You know “they” say, “April showers bring May flowers.” Yet, every year I find myself eternally disappointed by the mist, rain, and damp ground. Spring is my favorite season, so when the temperature heads upward into the 50s, 60s, and even the rare 70s, I put on my shorts enthusiastically and head out into the world. Then, after the few days of heat and sun, the temperature inevitably drops into the 30s and 40s and the rain comes pouring down for weeks on end. What a tease! But moreover, what do the unending weeks of rain show about our ever-changing climate?
Yes, the saying “April showers bring May flowers” is an old wives’ phrase. However, a “shower” is literally “a brief fall of rain.” The rain we now get in April, which has ostensibly increased over the past decade, is now weeks of unceasing rain. So, I went to the NOAA website and found the amount of rainfall in April in Portland, Maine from 1883-2010. To find this information, click here. Based on this data, the average rainfall during April in Portland, Maine throughout the last 29 years of the 19th century was 2.91 inches. During the 20th century, the average rainfall was 3.8 inches — almost a full inch more of rain. Finally, from just 2000-2010, the average rainfall was 4.68 inches — again almost a full inch more of rain than the previous century during the month of April in Portland, Maine. We’re only just at the beginning of the 21st century and we’re already averaging nearly a full inch more of rain than we did during the 20th century. This raises a few questions.
The first question to address is: Why is this happening? The obvious answer is climate change, but that’s too simple. I wanted to know exactly how climate change was increasing rainfall. The answer to this question is actually one of the simplest things to understand about global warming. With the increase of carbon remaining trapped in the atmosphere, global temperatures are increasing; that much is obvious. However, the warmer the atmosphere, the more moisture can be held in it. In fact, about 4% more moisture can be held in the atmosphere for every degree Fahrenheit that the temperature increases. So, when it rains, there is more water vapor available in the atmosphere to fall down, meaning more intense storms.
The more important and complicated question, though, is: What does this mean for our environment and lives? Although I would love to explore each ramification of increased rainfall in-depth, this post is meant to illuminate issues for further research rather than explain each one away. Some concerns that arise because of the increased rainfall are increased flooding as well as increased droughts. Increased flooding is an obvious concern; with heavier, longer-lasting storms, flooding is likely to become a more common issue. Droughts, however, may also increase in severity and frequency. This is because of the warming atmosphere that we pointed out earlier. Rain only falls when the atmospheric temperature and pressure drops. So, if the atmosphere is warmer for longer, then it follows that rain would fall less frequently, causing droughts. Yet, the most pressing concern caused by increased rainfall is ruined crops. America produces far more food than we need — which is ironic because so many are hungry and food insecure, but that’s another issue — so, we don’t need to worry about not having enough food in our grocery stores. BUT failing crops lead to bankrupt farmers, and bankrupt farmers lead to increased government subsidies. Now, there are lots of things to be said about why increased government subsidies are detrimental to the environment, but the main thing is that the government is subsidizing the wrong crops, the monocultures. Monocultures are one of the most prominent polluters in the agricultural sector, which itself is the biggest single source of pollution in America. So, not only do increased government subsidies mean higher taxes for you, but also that we’re stuck in a feedback loop of carbon in the atmosphere –> increased rainfall –> more government subsidies –> repeat. This feedback loop only makes the situation perpetually worse.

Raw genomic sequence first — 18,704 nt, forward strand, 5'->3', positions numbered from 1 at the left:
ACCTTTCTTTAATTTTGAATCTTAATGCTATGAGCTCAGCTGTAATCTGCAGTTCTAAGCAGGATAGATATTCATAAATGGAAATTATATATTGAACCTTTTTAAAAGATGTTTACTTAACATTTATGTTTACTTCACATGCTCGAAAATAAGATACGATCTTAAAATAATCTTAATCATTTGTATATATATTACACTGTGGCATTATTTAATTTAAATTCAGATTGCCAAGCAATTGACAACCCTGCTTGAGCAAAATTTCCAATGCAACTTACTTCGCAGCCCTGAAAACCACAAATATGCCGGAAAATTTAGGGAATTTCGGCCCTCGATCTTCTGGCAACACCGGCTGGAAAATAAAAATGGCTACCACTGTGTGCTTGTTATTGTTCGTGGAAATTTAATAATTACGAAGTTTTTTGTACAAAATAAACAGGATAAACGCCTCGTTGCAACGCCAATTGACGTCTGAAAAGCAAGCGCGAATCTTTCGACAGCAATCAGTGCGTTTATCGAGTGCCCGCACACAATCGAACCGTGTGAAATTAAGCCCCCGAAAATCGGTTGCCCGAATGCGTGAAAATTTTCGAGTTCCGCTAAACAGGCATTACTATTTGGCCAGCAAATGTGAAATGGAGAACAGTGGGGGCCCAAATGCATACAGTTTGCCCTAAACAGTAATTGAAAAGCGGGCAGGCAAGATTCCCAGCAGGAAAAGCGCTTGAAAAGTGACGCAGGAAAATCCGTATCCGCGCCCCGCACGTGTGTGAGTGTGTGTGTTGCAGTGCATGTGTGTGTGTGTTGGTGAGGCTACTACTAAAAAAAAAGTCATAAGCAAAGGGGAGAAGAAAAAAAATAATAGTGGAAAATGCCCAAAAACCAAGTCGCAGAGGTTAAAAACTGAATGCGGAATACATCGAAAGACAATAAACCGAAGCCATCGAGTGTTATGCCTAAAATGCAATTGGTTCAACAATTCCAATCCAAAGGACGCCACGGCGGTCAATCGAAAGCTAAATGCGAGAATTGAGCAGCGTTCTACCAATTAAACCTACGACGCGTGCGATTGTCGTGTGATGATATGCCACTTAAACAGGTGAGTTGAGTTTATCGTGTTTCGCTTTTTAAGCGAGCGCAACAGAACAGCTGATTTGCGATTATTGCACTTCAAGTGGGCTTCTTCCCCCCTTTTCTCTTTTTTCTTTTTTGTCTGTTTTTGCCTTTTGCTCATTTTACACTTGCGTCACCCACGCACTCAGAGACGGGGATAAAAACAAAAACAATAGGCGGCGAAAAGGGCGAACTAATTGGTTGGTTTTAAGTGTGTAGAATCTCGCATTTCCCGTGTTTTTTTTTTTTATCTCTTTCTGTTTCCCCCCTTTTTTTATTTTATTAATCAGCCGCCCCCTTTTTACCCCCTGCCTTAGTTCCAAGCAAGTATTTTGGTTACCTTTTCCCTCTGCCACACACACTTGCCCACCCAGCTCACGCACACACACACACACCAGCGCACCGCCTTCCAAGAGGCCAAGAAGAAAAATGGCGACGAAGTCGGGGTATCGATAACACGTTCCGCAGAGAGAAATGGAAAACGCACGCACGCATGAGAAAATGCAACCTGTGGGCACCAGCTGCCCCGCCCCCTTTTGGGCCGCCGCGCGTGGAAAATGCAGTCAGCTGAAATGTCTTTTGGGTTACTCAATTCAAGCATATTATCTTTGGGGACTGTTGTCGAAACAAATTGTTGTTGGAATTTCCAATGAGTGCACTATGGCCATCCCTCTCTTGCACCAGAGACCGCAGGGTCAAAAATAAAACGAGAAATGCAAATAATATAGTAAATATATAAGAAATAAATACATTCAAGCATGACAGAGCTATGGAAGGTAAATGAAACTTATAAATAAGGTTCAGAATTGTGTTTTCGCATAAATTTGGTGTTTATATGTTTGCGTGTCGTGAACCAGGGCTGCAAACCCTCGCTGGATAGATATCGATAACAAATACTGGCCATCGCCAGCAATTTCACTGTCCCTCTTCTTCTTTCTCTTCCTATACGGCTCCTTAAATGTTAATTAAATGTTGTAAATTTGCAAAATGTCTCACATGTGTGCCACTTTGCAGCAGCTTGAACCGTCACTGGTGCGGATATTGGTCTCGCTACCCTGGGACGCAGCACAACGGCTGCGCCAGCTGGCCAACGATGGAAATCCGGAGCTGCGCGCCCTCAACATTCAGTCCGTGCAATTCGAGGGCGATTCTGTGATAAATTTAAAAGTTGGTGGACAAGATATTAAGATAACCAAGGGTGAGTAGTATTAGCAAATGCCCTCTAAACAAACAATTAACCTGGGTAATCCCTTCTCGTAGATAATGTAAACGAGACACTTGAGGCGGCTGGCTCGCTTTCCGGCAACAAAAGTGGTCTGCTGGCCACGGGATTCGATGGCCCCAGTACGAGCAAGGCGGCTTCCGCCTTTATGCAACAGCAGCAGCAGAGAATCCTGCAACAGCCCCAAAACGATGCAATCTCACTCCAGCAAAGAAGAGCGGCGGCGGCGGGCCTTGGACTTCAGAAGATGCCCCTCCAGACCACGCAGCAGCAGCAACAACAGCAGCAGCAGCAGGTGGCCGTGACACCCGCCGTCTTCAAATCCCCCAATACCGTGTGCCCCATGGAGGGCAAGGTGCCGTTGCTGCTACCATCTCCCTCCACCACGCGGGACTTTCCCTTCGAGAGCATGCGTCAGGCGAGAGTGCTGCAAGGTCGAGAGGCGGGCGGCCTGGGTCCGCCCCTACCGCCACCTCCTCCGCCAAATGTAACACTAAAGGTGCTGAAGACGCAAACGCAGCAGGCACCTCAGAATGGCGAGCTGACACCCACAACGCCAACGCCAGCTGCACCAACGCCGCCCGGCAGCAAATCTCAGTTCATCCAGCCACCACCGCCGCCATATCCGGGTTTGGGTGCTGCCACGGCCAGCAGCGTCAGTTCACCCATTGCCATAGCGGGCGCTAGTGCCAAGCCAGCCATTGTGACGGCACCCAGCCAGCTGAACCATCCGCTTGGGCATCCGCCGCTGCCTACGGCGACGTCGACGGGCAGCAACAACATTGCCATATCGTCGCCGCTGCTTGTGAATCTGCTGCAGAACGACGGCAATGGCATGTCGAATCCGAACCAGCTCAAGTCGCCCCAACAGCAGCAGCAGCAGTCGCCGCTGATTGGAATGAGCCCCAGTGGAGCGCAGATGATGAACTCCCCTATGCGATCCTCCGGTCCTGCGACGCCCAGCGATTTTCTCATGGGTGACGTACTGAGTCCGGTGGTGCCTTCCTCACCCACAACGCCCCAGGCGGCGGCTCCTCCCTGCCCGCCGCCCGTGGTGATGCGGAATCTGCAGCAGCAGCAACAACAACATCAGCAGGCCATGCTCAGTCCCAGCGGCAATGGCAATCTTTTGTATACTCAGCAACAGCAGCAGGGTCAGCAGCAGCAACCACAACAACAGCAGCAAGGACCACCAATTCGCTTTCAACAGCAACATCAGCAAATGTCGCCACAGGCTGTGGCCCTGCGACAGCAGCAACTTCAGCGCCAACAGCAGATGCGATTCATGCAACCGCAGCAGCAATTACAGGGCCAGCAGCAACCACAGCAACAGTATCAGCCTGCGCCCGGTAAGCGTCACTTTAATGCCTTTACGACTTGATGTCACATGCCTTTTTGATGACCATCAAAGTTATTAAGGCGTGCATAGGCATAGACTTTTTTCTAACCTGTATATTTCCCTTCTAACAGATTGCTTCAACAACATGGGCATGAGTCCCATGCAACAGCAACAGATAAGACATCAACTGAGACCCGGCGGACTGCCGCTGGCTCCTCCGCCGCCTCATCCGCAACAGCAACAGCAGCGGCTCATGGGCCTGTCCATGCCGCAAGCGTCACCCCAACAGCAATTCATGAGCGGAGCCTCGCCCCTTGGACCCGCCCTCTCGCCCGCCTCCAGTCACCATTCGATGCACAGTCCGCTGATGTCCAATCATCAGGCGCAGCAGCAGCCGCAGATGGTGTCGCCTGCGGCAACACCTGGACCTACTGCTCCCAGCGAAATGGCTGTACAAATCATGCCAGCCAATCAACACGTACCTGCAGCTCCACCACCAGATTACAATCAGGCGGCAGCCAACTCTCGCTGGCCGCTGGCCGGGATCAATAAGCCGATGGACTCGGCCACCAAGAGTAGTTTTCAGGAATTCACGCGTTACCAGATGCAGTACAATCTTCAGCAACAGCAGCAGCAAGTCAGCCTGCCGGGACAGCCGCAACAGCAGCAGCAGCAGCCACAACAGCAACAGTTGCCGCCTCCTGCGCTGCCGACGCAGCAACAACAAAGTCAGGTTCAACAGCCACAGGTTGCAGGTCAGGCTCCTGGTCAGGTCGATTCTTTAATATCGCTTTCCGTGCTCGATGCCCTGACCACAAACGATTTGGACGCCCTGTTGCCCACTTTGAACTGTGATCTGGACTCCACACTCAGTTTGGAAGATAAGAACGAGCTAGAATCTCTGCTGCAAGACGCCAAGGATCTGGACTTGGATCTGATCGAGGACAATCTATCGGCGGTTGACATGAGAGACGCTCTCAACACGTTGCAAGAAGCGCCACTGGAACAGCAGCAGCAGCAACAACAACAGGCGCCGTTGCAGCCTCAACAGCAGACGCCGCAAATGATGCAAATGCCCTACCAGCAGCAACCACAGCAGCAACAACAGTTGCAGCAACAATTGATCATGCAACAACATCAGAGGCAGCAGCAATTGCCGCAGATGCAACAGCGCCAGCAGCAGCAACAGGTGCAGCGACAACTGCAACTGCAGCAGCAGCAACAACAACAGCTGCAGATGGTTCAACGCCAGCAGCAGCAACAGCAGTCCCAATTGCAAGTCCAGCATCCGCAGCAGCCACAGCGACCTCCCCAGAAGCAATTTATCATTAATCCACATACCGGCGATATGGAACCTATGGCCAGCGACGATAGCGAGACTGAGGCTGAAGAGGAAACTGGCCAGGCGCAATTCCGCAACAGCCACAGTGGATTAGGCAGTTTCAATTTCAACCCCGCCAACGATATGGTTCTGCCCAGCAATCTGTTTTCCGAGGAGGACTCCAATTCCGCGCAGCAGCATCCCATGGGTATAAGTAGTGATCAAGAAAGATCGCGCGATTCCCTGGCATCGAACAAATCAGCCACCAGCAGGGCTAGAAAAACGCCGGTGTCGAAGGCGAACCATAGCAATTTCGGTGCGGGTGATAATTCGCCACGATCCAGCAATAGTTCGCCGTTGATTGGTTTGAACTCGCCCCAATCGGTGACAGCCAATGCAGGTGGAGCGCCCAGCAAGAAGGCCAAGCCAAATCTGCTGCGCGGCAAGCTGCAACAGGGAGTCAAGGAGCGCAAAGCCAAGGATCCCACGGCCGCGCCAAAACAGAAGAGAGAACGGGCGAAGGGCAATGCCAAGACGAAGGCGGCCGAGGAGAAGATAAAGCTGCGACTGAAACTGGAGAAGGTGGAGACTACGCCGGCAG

So, we’ve come to the final question: What can we do about it? Well, the answer involves many parts and needs many, many, many hands to make any difference. Moreover, the answer is pretty much the same as the answer to solving every environmental problem facing humanity. First, EAT LOCALLY. Eating from local farmers and vendors shortens the chain of distribution which cuts down on carbon pollution. Second, EAT ORGANIC. Eating organically forces the government to see that subsidizing pesticide, insecticide, fungicide full monoculture farms is NOT what the public wants or needs anymore. It also means you’re supporting farms that don’t feed into the loop of pollution because they aren’t part of the problem. Third, DO ANYTHING TO CUT DOWN ON CARBON IN THE ATMOSPHERE. Although the first two solutions are more specific to the problem of failing crops, any way that you can cut down on producing carbon means that there will be less rainfall in the first place, thereby treating the cause, not the symptoms. Like I said, this is basically the answer to all environmental issues. And like I said, it takes everyone acting to even have a hope of reversing the trend of climate change. BUT it’s still important to do your part and try your best.
“April showers bring May flowers,” like every old wives’ saying, is adopting a new meaning in the 21st century because of the growing force of climate change and global warming. Who knew the rain, fog, and mist outside my window was so directly related to our lifestyle habits? What will you do to help our environment today?